To integrate the principles, values, and practices of sustainable development into all aspects of education and learning was the overarching goal of the UN Decade of Education for Sustainable Development (2005-2014). This, it was believed, would ‘save the planet’, encouraging behaviour changes to allow for the development of a more sustainable and just society for all. Awareness of sustainable development has risen enormously in recent years, challenging us, as individuals and as families, workplaces, and communities (both local and global), to think about and act upon the major issue which we face.
The Decade reaffirmed the United Nations’ commitment to the crucial role of education and learning in the pursuit of sustainable development, and the need for far-reaching changes in the way education is often practised. Of course, the very idea that education should be for something (whether sustainable development or anything else), remains as questionable as ever. Nevertheless the instigation of the Decade clearly recognised the need for intensified efforts to achieve sustainable development.
This book reflects on the role and impact of the Decade in helping to reorient education towards sustainability, and looks forward, beyond the end of the Decade and its achievements, to contemplate the way ahead, giving special attention to case studies and the state of affairs in England. The authors offer different perspectives on the effectiveness and value of particular initiatives and practices that are responses to the Decade. This book was originally published as a special issue of The Curriculum Journal.
Table of Contents
Introduction – As the UN Decade of Education for Sustainable Development comes to an end: what has it achieved and what are the ways forward? Roger Firth and Maggie Smith
1. Developing the sustainable school: thinking the issues through William Scott
2. Eco-schooling and sustainability citizenship: exploring issues raised by corporate sponsorship John Huckle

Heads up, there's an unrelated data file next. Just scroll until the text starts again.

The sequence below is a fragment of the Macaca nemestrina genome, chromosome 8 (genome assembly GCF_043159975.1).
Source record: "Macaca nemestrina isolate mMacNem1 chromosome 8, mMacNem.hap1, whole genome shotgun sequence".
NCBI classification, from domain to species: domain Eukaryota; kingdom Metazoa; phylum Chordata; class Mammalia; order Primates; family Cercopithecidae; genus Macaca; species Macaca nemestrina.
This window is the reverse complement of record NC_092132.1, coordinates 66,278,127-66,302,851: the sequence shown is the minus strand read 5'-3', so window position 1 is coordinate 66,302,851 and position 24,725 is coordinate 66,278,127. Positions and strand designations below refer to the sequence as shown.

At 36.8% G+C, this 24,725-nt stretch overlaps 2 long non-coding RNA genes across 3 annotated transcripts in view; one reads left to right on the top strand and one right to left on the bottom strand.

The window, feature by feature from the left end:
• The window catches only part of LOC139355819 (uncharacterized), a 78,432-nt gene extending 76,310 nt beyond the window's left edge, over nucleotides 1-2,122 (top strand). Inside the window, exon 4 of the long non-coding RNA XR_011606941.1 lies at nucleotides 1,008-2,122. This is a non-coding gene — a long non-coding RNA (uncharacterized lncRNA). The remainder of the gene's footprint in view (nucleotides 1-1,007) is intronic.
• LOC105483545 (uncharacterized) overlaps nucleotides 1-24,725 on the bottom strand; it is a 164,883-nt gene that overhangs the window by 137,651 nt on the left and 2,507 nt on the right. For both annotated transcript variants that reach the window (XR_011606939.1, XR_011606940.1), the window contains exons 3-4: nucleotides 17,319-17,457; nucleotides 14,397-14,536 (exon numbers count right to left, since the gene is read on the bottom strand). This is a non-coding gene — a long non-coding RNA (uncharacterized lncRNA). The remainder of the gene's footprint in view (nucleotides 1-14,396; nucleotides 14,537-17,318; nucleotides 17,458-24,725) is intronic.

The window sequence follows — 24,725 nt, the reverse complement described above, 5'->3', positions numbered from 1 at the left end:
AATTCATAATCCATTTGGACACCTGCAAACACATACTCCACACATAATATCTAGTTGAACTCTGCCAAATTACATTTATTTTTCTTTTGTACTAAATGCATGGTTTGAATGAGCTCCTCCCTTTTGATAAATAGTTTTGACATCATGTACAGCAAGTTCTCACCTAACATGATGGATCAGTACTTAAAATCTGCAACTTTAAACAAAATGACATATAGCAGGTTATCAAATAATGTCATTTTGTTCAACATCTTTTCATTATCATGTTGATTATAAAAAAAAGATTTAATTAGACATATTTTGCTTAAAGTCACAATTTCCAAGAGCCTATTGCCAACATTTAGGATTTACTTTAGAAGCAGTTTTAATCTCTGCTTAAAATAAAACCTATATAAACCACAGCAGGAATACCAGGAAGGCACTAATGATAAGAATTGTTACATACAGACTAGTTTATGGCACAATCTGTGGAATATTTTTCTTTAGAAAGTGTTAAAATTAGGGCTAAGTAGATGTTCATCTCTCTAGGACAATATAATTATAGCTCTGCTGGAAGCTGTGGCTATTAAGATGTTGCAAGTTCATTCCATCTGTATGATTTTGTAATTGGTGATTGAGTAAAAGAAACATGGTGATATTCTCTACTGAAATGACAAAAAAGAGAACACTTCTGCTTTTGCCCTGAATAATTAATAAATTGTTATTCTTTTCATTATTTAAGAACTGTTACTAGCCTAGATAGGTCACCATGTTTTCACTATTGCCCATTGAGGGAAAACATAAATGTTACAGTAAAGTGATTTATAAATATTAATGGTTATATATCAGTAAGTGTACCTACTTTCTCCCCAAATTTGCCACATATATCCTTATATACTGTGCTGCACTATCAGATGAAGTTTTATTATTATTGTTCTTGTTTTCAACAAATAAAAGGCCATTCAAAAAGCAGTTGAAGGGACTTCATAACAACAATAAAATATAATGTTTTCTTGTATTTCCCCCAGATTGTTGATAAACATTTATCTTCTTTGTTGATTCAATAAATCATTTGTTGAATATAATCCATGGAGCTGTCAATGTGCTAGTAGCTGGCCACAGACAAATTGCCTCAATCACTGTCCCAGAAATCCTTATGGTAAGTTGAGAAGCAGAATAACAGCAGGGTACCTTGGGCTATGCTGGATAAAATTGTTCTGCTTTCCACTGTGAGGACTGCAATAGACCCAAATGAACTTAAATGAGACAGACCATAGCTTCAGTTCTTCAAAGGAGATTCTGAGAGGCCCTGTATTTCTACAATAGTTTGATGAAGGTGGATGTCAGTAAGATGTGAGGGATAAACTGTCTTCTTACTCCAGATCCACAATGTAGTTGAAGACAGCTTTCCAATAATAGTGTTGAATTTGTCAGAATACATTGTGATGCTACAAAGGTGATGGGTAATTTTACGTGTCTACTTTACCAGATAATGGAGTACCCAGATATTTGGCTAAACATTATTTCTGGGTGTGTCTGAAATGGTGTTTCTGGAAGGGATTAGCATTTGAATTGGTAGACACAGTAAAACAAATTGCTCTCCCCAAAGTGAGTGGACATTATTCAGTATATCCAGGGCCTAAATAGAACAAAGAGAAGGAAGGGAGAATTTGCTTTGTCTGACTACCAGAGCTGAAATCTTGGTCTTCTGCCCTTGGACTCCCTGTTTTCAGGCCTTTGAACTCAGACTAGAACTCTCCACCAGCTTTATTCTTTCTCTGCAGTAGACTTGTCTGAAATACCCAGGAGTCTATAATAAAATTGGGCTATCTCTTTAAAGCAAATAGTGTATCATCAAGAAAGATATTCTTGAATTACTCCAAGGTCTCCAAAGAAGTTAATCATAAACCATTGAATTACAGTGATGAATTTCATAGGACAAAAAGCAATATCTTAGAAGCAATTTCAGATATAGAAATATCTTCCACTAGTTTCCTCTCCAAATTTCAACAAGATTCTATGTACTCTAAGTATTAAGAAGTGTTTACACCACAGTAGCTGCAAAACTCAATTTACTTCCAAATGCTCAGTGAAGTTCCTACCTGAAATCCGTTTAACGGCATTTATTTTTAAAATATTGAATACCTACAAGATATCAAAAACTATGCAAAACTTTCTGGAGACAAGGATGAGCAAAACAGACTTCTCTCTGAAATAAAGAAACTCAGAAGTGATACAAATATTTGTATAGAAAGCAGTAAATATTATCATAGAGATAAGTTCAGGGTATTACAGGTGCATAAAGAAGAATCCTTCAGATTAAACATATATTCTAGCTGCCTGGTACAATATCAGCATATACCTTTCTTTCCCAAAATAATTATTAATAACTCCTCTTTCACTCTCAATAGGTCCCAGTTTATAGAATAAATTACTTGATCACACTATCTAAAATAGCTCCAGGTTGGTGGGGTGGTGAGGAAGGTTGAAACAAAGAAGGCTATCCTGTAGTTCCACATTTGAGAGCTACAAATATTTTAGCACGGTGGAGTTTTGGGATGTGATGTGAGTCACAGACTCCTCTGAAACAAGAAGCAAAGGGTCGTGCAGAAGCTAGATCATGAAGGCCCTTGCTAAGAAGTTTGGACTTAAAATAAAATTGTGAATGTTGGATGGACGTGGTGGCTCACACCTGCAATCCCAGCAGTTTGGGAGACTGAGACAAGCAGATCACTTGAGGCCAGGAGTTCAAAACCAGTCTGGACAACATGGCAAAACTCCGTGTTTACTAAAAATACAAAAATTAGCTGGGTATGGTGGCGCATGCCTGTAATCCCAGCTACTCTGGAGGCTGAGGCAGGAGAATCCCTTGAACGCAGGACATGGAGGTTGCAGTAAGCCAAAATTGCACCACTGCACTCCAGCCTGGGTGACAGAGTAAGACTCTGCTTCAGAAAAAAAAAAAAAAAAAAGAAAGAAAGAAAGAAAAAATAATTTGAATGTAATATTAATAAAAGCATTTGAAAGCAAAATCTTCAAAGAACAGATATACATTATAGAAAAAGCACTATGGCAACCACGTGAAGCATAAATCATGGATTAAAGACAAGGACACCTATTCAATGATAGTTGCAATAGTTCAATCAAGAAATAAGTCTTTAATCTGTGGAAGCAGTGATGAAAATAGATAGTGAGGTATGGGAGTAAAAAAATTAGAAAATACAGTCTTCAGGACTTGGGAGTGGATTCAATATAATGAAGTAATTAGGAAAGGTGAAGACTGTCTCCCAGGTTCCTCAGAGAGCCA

3. Exploring and developing student understandings of sustainable development Nicola Walshe
4. Sustainable development, environmental education, and the significance of being in place Michael Bonnett
5. Uncharted waters: voyages for Education for Sustainable Development in the higher education curriculum Alexandra Ryan and Daniella Tilbury
6. A Practitioner’s Perspective – Missing the wood for the trees: systemic defects and the future of education for sustainable development Ken Webster
Roger Firth is an Associate Professor of Geography Education in the Department of Education, and a Fellow of St Anne’s College, at the University of Oxford, UK. He has written widely on geography in education, knowledge and its impacts on curriculum, and pedagogy and environmental education. His recent research interest is inferentialist perspectives on conceptual development in geography classrooms.
Maggie Smith is a lecturer on the PGCE course at Reading University, UK. Her research interests and publications focus on the practice of environmental and sustainable development education in schools. She is a past chair of the National Association of Environmental Education, and of the Geographical Association’s special interest group on environmental education. She has worked widely with organisations linked to environmental education.